The governments of Colombia and the United States renewed their verbal attack on Russia’s dispatch of two military planes to Venezuela a month after US Air Force planes landed in Colombia.
The war of words over the presence of foreign military aircraft in the neighboring countries is the latest exchange in the dispute over the US effort, with Colombian support, to force out Venezuelan President Nicolas Maduro.
“Russia has to get out” of Venezuela, President Donald Trump told reporters Wednesday during a meeting at the White House with Fabiana Rosales, the wife of the US-backed opposition leader Juan Guaido.
The Russian flights are a military intrusion, said Colombian Foreign Minister Carlos Holmes Trujillo, according to W Radio.
“The obvious facts are that a military plane arrived, troops, supplies,” Trujillo said. The Russian military “comes to provide a service, I do not know which, to an illegitimate regime.”
The two Russian aircraft arrived in Caracas on Saturday. One plane was seen off-loading soldiers and the other unknown kinds of supplies. One of the planes left two days later.
Russian government sources confirmed the planes’ arrival and said it was a continuation of long-standing military cooperation between the two countries. Russia has been a strong ally of Maduro
The fact that the planes landed at Caracas’ civilian international airport during daylight was taken by various observers as a sign that the Russians and Venezuelans wanted their arrival to be noticed.
“Such flights ordinarily would be sent to a protected military air base beyond the sight of the public,” said the New York Times.
In similar fashion, the US made sure that the arrival of three Air Force cargo planes in Cucuta, Colombia in February was well-publicized. The US said they contained relief supplies for Venezuela. Cucuta is on the border between the two countries.
Backing up Trujillo’s criticism of Russia, US Ambassador to Colombia Kevin Whitaker told Caracol Radio that the Russian involvement “is a very serious step on their part.” He reiterated Secretary of State Mike Pompeo’s earlier statement that “we’re not going to receive that with folded arms.”
“Obviously we reject the military involvement in this area,” Whitaker said. He added: “President Trump has said that all options are on the table. Having said that, the preference is for political, diplomatic and economic actions.”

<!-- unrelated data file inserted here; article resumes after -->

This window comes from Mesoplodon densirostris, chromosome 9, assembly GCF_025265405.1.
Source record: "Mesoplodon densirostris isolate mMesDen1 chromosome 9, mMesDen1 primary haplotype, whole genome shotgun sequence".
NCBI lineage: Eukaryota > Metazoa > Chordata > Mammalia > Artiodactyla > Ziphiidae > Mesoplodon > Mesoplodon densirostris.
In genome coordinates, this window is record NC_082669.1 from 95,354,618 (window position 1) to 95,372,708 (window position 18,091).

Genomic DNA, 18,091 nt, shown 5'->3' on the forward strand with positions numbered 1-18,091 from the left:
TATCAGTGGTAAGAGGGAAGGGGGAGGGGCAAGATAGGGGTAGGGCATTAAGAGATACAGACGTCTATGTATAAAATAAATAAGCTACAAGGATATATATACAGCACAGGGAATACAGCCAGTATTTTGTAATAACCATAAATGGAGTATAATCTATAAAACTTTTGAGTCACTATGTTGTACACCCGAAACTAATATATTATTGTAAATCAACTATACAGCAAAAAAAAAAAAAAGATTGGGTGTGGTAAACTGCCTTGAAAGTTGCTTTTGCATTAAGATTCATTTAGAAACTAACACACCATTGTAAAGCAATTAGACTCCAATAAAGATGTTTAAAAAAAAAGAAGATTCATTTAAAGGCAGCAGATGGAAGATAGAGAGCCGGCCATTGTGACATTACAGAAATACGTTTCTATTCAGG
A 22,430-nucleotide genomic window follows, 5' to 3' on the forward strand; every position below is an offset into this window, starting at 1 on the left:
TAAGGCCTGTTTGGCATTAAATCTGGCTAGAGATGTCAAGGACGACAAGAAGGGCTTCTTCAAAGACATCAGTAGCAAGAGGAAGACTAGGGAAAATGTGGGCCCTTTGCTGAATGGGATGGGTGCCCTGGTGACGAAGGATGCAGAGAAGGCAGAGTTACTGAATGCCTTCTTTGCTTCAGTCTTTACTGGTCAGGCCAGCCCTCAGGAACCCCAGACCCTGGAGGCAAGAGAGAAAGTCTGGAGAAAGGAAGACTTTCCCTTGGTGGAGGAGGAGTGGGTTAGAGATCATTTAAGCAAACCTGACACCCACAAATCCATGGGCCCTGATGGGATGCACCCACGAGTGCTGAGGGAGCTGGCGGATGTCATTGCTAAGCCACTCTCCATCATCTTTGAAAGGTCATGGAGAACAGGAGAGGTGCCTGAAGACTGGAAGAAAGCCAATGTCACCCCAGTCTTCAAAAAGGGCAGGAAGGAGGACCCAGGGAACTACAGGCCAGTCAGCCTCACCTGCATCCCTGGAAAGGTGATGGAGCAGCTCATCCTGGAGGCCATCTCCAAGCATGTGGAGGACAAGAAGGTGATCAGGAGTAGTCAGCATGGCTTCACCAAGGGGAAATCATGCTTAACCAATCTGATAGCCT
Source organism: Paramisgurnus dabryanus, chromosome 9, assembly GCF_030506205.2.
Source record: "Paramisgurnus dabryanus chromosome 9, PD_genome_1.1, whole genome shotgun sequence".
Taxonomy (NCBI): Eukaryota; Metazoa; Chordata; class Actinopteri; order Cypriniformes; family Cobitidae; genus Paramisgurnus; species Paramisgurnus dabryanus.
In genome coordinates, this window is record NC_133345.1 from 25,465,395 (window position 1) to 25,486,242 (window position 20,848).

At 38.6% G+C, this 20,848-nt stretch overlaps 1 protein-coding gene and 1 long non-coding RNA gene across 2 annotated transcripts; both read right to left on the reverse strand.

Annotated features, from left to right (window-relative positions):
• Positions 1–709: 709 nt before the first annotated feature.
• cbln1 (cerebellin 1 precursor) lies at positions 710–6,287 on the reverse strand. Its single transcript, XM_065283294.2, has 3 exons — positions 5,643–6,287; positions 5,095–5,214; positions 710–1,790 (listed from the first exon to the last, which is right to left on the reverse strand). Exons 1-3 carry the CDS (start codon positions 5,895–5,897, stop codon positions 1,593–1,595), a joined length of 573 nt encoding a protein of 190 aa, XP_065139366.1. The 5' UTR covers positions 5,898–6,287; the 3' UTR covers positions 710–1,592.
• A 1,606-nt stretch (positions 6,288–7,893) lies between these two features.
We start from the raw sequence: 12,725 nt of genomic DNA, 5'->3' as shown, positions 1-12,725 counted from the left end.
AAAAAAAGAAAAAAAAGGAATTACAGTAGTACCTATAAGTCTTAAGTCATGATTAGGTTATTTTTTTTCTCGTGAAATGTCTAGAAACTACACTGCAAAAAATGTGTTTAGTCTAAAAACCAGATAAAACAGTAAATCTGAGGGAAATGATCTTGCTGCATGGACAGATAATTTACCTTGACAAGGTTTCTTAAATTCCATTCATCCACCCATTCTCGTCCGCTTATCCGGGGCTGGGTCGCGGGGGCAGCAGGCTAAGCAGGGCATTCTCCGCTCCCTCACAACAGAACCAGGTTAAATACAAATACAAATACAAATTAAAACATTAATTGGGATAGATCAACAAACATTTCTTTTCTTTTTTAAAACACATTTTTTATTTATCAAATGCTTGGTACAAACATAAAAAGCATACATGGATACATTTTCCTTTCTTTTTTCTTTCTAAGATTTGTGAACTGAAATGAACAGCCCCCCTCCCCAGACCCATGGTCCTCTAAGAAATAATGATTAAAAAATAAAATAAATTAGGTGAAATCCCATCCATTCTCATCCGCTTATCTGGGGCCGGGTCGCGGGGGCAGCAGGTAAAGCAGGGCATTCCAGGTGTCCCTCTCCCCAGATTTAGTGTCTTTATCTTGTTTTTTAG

In recent decades, there has been extensive military cooperation between Colombia and the US. In 2008, the countries signed an agreement allowing the US to set up seven military bases in Colombia. That deal fell apart in 2010 when it was forbidden by Colombia’s Constitutional Court.
But the countries continue to have close military ties. Colombia is the US’ strongest ally in Latin America and its military forces have been equipped, trained and given intelligence by the US military.
Top military leaders from both countries have met in recent weeks to discuss regional security issues. In February, the head of the US Southern Command (Southcom), which handles all US military activities in Latin America, hosted the Commanding General of the Colombian Military Forces at Southcom headquarters in Miami.
In mid-March, Southcom’s Deputy Commander traveled to Bogota to meet with a number of Colombian military leaders, including the Commanding General as well as the commander of Colombia’s Special Forces Division, according to a Southcom release.
In addition, Southcom ran a training program during March at Colombia’s main military training center in Tolemaida. The program was designed to improve the leadership capabilities of Colombian non-commissioned officers, and the US instructors were “former sergeants major who were part of special operations,” said Brig. Gen. Fernando L. Losada Montoya, Chief of Education for the Colombian Air Force, according to Southcom.